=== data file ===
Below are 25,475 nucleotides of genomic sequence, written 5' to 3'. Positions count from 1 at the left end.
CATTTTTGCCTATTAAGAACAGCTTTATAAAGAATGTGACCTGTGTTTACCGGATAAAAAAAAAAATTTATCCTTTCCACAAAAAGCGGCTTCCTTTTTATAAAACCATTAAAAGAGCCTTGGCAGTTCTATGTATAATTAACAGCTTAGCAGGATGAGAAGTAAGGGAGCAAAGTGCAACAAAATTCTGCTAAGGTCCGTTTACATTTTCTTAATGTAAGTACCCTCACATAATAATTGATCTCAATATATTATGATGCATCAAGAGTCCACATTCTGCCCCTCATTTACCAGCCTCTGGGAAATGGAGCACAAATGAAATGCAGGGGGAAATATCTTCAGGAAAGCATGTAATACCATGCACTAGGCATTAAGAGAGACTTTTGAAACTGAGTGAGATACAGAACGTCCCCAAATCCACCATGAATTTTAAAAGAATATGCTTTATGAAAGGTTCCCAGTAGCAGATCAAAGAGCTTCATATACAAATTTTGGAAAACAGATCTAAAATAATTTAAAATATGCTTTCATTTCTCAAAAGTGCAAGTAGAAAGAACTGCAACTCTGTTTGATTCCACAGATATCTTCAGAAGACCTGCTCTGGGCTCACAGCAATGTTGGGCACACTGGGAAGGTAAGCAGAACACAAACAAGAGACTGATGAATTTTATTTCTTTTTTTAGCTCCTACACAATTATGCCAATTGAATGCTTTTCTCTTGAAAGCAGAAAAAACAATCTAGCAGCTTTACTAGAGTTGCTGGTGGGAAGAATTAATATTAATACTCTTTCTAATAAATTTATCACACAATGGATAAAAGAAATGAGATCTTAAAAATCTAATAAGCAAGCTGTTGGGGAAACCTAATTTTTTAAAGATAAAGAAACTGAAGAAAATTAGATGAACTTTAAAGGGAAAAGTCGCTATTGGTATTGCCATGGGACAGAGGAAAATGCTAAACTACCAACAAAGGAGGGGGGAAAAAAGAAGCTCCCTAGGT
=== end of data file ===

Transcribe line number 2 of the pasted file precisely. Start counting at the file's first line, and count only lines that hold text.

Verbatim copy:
CATTTTTGCCTATTAAGAACAGCTTTATAAAGAATGTGACCTGTGTTTACCGGATAAAAAAAAAAATTTATCCTTTCCACAAAAAGCGGCTTCCTTTTTATAAAACCATTAAAAGAGCCTTGGCAGTTCTATGTATAATTAACAGCTTAGCAGGATGAGAAGTAAGGGAGCAAAGTGCAACAAAATTCTGCTAAGGTCCGTTTACATTTTCTTAATGTAAGTACCCTCACATAATAATTGATCTCAATATATTATGATGCATCAAGAGTCCACATTCTGCCCCTCATTTACCAGCCTCTGGGAAATGGAGCACAAATGAAATGCAGGGGGAAATATCTTCAGGAAAGCATGTAATACCATGCACTAGGCATTAAGAGAGACTTTTGAAACTGAGTGAGATACAGAACGTCCCCAAATCCACCATGAATTTTAAAAGAATATGCTTTATGAAAGGTTCCCAGTAGCAGATCAAAGAGCTTCATATACAAATTTTGGAAAACAGATCTAAAATAATTTAAAATATGCTTTCATTTCTCAAAAGTGCAAGTAGAAAGAACTGCAACTCTGTTTGATTCCACAGATATCTTCAGAAGACCTGCTCTGGGCTCACAGCAATGTTGGGCACACTGGGAAGGTAAGCAGAACACAAACAAGAGACTGATGAATTTTATTTCTTTTTTTAGCTCCTACACAATTATGCCAATTGAATGCTTTTCTCTTGAAAGCAGAAAAAACAATCTAGCAGCTTTACTAGAGTTGCTGGTGGGAAGAATTAATATTAATACTCTTTCTAATAAATTTATCACACAATGGATAAAAGAAATGAGATCTTAAAAATCTAATAAGCAAGCTGTTGGGGAAACCTAATTTTTTAAAGATAAAGAAACTGAAGAAAATTAGATGAACTTTAAAGGGAAAAGTCGCTATTGGTATTGCCATGGGACAGAGGAAAATGCTAAACTACCAACAAAGGAGGGGGGAAAAAAGAAGCTCCCTAGGT